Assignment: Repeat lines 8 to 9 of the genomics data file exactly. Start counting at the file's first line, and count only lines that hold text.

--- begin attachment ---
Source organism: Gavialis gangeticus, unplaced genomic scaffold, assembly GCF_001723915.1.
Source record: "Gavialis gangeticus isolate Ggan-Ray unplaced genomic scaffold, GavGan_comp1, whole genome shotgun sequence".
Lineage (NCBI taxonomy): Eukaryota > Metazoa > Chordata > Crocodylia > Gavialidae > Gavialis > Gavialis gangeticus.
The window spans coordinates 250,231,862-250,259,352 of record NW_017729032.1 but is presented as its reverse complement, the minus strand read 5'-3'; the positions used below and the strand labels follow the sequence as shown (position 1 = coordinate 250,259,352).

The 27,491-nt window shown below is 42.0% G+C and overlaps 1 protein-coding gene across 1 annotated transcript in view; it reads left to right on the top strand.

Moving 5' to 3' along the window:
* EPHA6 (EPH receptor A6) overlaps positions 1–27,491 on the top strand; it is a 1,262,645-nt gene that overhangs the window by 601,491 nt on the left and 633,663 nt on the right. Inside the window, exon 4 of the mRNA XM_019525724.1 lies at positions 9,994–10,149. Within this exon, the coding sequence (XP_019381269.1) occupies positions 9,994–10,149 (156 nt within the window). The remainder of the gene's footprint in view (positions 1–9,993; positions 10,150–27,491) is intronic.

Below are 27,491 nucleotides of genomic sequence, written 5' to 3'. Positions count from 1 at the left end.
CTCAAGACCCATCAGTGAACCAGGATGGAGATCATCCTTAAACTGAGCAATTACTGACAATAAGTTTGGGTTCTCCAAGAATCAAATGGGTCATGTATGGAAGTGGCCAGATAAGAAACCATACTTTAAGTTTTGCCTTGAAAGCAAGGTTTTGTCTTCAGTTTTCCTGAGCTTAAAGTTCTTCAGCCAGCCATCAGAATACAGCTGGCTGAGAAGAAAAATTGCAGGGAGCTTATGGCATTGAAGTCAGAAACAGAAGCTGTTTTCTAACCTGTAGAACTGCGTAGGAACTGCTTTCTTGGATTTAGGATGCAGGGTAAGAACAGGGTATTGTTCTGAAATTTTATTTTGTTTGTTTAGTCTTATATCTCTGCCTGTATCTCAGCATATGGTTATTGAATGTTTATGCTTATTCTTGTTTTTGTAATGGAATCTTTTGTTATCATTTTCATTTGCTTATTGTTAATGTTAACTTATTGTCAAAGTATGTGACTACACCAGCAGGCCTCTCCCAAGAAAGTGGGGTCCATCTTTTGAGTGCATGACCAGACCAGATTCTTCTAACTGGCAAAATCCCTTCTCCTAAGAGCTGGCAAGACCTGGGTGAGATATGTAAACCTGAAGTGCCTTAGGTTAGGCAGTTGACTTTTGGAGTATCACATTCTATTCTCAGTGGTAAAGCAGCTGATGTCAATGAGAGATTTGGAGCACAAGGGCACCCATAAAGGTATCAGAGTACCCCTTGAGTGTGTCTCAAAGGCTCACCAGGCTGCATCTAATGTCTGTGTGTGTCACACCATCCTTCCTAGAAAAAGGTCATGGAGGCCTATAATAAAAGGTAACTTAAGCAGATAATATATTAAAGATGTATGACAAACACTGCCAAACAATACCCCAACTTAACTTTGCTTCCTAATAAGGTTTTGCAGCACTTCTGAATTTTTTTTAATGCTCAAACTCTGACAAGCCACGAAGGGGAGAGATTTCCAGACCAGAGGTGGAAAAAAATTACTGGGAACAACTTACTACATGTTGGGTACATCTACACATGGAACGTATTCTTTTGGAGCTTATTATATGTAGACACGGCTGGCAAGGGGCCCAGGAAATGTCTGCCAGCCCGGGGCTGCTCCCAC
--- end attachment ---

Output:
Below are 27,491 nucleotides of genomic sequence, written 5' to 3'. Positions count from 1 at the left end.
CTCAAGACCCATCAGTGAACCAGGATGGAGATCATCCTTAAACTGAGCAATTACTGACAATAAGTTTGGGTTCTCCAAGAATCAAATGGGTCATGTATGGAAGTGGCCAGATAAGAAACCATACTTTAAGTTTTGCCTTGAAAGCAAGGTTTTGTCTTCAGTTTTCCTGAGCTTAAAGTTCTTCAGCCAGCCATCAGAATACAGCTGGCTGAGAAGAAAAATTGCAGGGAGCTTATGGCATTGAAGTCAGAAACAGAAGCTGTTTTCTAACCTGTAGAACTGCGTAGGAACTGCTTTCTTGGATTTAGGATGCAGGGTAAGAACAGGGTATTGTTCTGAAATTTTATTTTGTTTGTTTAGTCTTATATCTCTGCCTGTATCTCAGCATATGGTTATTGAATGTTTATGCTTATTCTTGTTTTTGTAATGGAATCTTTTGTTATCATTTTCATTTGCTTATTGTTAATGTTAACTTATTGTCAAAGTATGTGACTACACCAGCAGGCCTCTCCCAAGAAAGTGGGGTCCATCTTTTGAGTGCATGACCAGACCAGATTCTTCTAACTGGCAAAATCCCTTCTCCTAAGAGCTGGCAAGACCTGGGTGAGATATGTAAACCTGAAGTGCCTTAGGTTAGGCAGTTGACTTTTGGAGTATCACATTCTATTCTCAGTGGTAAAGCAGCTGATGTCAATGAGAGATTTGGAGCACAAGGGCACCCATAAAGGTATCAGAGTACCCCTTGAGTGTGTCTCAAAGGCTCACCAGGCTGCATCTAATGTCTGTGTGTGTCACACCATCCTTCCTAGAAAAAGGTCATGGAGGCCTATAATAAAAGGTAACTTAAGCAGATAATATATTAAAGATGTATGACAAACACTGCCAAACAATACCCCAACTTAACTTTGCTTCCTAATAAGGTTTTGCAGCACTTCTGAATTTTTTTTAATGCTCAAACTCTGACAAGCCACGAAGGGGAGAGATTTCCAGACCAGAGGTGGAAAAAAATTACTGGGAACAACTTACTACATGTTGGGTACATCTACACATGGAACGTATTCTTTTGGAGCTTATTATATGTAGACACGGCTGGCAAGGGGCCCAGGAAATGTCTGCCAGCCCGGGGCTGCTCCCAC